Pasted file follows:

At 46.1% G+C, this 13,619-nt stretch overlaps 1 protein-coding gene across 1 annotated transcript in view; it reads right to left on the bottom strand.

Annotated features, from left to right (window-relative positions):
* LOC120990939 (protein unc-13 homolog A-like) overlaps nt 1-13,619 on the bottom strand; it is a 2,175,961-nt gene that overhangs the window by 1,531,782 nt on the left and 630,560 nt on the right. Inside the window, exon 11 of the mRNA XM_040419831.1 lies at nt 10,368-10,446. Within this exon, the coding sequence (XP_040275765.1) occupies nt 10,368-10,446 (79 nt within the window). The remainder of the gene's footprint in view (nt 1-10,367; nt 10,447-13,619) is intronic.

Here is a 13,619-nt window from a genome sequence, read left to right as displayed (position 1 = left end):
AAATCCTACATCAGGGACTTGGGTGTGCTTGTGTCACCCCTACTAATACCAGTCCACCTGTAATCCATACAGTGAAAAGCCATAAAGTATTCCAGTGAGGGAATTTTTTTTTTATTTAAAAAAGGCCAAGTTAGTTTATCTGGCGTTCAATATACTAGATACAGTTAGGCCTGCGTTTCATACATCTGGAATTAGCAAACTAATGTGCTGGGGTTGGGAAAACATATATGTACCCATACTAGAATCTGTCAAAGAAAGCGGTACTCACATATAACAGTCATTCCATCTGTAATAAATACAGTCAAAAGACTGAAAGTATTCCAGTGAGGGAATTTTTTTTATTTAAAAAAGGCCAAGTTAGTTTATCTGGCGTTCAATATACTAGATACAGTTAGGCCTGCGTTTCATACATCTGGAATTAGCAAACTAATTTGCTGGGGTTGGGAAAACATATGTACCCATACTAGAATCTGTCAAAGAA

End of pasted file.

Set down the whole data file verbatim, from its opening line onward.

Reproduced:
At 46.1% G+C, this 13,619-nt stretch overlaps 1 protein-coding gene across 1 annotated transcript in view; it reads right to left on the bottom strand.

Annotated features, from left to right (window-relative positions):
* LOC120990939 (protein unc-13 homolog A-like) overlaps nt 1-13,619 on the bottom strand; it is a 2,175,961-nt gene that overhangs the window by 1,531,782 nt on the left and 630,560 nt on the right. Inside the window, exon 11 of the mRNA XM_040419831.1 lies at nt 10,368-10,446. Within this exon, the coding sequence (XP_040275765.1) occupies nt 10,368-10,446 (79 nt within the window). The remainder of the gene's footprint in view (nt 1-10,367; nt 10,447-13,619) is intronic.

Here is a 13,619-nt window from a genome sequence, read left to right as displayed (position 1 = left end):
AAATCCTACATCAGGGACTTGGGTGTGCTTGTGTCACCCCTACTAATACCAGTCCACCTGTAATCCATACAGTGAAAAGCCATAAAGTATTCCAGTGAGGGAATTTTTTTTTTATTTAAAAAAGGCCAAGTTAGTTTATCTGGCGTTCAATATACTAGATACAGTTAGGCCTGCGTTTCATACATCTGGAATTAGCAAACTAATGTGCTGGGGTTGGGAAAACATATATGTACCCATACTAGAATCTGTCAAAGAAAGCGGTACTCACATATAACAGTCATTCCATCTGTAATAAATACAGTCAAAAGACTGAAAGTATTCCAGTGAGGGAATTTTTTTTATTTAAAAAAGGCCAAGTTAGTTTATCTGGCGTTCAATATACTAGATACAGTTAGGCCTGCGTTTCATACATCTGGAATTAGCAAACTAATTTGCTGGGGTTGGGAAAACATATGTACCCATACTAGAATCTGTCAAAGAA